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Rains hamper LPG distribution in south Brazil


14/05/24
News
14/05/24

Rains hamper LPG distribution in south Brazil

Sao Paulo, 14 May (Argus) — Torrential rain and flooding in southern Brazil's Rio Grande do Sul state reduced LPG distribution by 7-10pc in the affected area during the first two weeks of May, according to local market participants. LPG distributor Copa Energia's operations at its Canoas city unit — responsible for 30pc of the state's supply — were expected to resume by mid-May. The heavy rains since late April left 100 people dead, a further 128 missing and around 164,000 displaced from their homes, according to the state's civil defence. LPG companies have been working to ensure supplies are maintained in the region, with some advancing salary benefits to support workers during the crisis, local participants say. Distribution began to normalise by 6 May after "the chaos and lack of information" over the 4-5 May weekend passed, an industry executive says. State-controlled Petrobras' 201,000 b/d Refap refinery was also affected, cutting LPG output, but the volume was not disclosed. Many LPG retailers are now able to receive supplies, but it is unknown how many distribution routes have been compromised, according to local industry. LPG stocks have been able to meet demand, preventing shortages, they say. Oil regulator ANP's measures to cut red tape and foster collaboration during a crisis has kept the market supplied, according to LPG association Sindigas chief executive Sergio Bandeira de Mello. Send comments and request more information at feedback@argusmedia.com Copyright © 2024. Argus Media group . All rights reserved.

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Iraq’s BGC boosts LPG exports as BNGL start-up nears


14/05/24
News
14/05/24

Iraq’s BGC boosts LPG exports as BNGL start-up nears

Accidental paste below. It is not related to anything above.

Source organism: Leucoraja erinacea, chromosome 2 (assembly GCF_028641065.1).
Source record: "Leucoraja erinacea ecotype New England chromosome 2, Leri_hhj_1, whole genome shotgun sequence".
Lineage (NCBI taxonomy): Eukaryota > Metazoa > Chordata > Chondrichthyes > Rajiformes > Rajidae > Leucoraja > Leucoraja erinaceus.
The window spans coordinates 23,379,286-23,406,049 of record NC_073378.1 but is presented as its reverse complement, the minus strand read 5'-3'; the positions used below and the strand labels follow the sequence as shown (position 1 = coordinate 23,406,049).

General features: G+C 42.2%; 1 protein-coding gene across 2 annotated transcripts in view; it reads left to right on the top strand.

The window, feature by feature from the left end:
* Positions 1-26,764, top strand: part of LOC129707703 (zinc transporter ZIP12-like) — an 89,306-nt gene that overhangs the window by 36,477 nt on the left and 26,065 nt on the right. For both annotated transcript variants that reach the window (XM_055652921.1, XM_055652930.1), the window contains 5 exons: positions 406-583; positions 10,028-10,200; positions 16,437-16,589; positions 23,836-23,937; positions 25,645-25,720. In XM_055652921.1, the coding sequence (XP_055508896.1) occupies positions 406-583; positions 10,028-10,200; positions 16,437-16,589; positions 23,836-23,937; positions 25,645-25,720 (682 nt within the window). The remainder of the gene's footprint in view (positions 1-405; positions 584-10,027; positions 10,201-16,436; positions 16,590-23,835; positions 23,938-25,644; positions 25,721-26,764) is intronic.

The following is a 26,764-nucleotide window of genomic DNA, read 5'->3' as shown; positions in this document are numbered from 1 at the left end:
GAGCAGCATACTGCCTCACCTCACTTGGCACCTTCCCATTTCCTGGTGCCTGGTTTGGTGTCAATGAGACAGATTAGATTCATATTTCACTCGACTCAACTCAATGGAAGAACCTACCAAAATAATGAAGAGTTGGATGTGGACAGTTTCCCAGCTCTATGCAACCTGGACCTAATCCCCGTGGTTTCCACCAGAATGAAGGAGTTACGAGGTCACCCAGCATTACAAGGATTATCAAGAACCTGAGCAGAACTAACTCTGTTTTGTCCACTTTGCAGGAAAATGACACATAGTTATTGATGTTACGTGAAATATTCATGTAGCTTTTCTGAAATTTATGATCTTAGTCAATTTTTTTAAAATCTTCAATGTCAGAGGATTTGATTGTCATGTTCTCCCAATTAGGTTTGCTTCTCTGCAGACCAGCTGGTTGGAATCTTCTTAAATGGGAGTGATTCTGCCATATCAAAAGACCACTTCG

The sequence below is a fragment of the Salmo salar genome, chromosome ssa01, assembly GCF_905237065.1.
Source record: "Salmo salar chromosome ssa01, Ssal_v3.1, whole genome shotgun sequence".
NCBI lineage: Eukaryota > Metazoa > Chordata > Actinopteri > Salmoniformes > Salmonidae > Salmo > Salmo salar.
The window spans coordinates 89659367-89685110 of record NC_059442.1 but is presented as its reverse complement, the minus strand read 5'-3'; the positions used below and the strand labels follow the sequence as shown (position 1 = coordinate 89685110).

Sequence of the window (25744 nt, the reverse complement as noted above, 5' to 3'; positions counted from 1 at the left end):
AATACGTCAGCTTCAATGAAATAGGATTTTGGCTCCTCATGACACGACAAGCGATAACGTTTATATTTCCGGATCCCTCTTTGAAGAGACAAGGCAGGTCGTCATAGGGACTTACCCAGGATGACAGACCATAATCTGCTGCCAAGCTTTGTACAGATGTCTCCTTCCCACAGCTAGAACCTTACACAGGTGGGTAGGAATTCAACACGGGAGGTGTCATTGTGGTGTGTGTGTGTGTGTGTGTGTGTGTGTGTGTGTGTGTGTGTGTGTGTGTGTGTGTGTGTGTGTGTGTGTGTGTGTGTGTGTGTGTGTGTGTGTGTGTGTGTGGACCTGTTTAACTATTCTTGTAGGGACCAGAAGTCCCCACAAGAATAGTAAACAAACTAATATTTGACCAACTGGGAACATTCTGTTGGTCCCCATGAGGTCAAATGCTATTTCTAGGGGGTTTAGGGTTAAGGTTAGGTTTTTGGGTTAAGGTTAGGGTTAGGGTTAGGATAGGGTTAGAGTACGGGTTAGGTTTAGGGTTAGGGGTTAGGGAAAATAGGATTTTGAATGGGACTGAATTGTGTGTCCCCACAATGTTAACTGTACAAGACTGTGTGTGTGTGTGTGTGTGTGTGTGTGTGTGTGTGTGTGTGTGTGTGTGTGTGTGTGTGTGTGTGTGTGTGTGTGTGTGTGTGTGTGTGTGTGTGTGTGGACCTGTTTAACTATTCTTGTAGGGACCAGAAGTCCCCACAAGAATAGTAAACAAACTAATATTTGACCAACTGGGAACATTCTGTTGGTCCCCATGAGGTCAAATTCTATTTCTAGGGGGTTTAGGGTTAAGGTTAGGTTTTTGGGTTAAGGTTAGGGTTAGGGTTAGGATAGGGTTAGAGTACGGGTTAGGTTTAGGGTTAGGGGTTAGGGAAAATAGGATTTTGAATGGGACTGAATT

The BNGL plant will help Iraq reduce its gas flaring and increase power generation capacity when it fully comes on line, writes Ieva Paldaviciute Dubai, 14 May (Argus) — Iraqi upstream joint venture Basrah Gas' (BGC) growing production and exports of LPG are helping to raise the country's overseas LPG shipments this year despite delays to the start-up of its Basrah Natural Gas Liquids (BNGL) plant. The BNGL project, launched in 2019, incorporates two 200mn ft³/d (2.1bn m³/yr) gas processing trains, the first of which was inaugurated in May last year. Each train will produce 700-900 t/d of LPG — BGC's LPG output has risen by about 400-500 t/d to 6,000 t/d this year. Yet the first train has yet to reach full processing capacity despite being scheduled to do so in late 2023. The company now expects both trains to be fully operational by the end of this year. BGC, a joint venture between Shell, state-owned South Gas and Japan's Mitsubishi, has 1bn ft³/d of gas processing capacity split between two of its NGL plants in Khor al-Zubair and North Rumaila. The 400mn ft³/d BNGL plant will increase capacity by 40pc and includes "best-in-class" cryogenic NGL trains, the firm says. These facilities process associated gas from oil production at the Rumaila, West Qurna 1 and Zubair fields. BNGL is also intended to help Iraq reduce its gas flaring and increase power generation capacity by around 1.5GW. BGC's LPG exports have nevertheless been climbing as it works to bring the BNGL plant on line. The company primarily supplies LPG to Iraq's domestic market, mostly for residential cooking, and exports the surplus. But smaller local suppliers are now cutting into BGC's domestic market share, freeing up more of its LPG for export. This includes Iraq's new 140,000 b/d Karbala refinery, which started operations earlier this year and is now selling around 700 t/d of LPG domestically. BGC typically exports split propane-butane cargoes through tenders to south Asian importers such as India, Pakistan, Bangladesh and Sri Lanka, as well as to east African countries such as Tanzania and Mauritius. These are shipped from the company's Umm Qasir terminal on the Mideast Gulf — which can store around 222,000t of LPG, Argus data show — historically on board small pressurised ships but as of this year on Handysize vessels as well, according to analytics firm Kpler. BGC shipped its first semi-refrigerated 100pc propane cargo on the Handysize Navigator Gemini on 2 May, which is due at China's Yizheng port around 27 May, Vortexa data show. The buyer has not been confirmed but the port is owned by Sinopec Yangzi Petrochemical and is close to Sinopec's 280,000 b/d Yangzi refinery. Sinopec has recently been importing more LPG to cover losses during planned maintenance. BGC helped to turn Iraq from a net importer of LPG to a net exporter in 2016. Exports rose strongly to above 200,000t in 2018, before falling over the next three years, Kpler data show. They have increased significantly in 2024, nearly tripling on the year to 49,000 t/month in January-April and forecast to hit a monthly high of 86,000t this month. But the data may be partially skewed — local industry sources have suggested some Iranian LPG cargoes have been disguised as Iraqi exports through ship tracking to bypass sanctions on the former country's oil and gas sector. Flare cuts Iraq is becoming less dependent on BGC for LPG, but the country still relies heavily on its dry gas production for its growing power generation needs. The firm produces enough gas to generate around 3.5GW of the 20GW of power Iraq can generate daily, which is still short of the 35GW it needs at peak times. Iraq simultaneously flares more than half of its gross gas production of around 3bn ft³/d. But Iraq has the world's 12th largest proven natural gas reserves. Underinvestment, mismanagement and conflict have kept it dependent on Iranian gas importsand allowed flaring to continue. Baghdad intends to attract investors to ramp up gas output. The BGC project and a multi-billion dollar deal with TotalEnergies last year that includes a 600mn ft³/d processing plant signal it is moving in the right direction. Iraq seaborne LPG exports Iraq sea LPG exports by country 2023 Send comments and request more information at feedback@argusmedia.com Copyright © 2024. Argus Media group . All rights reserved.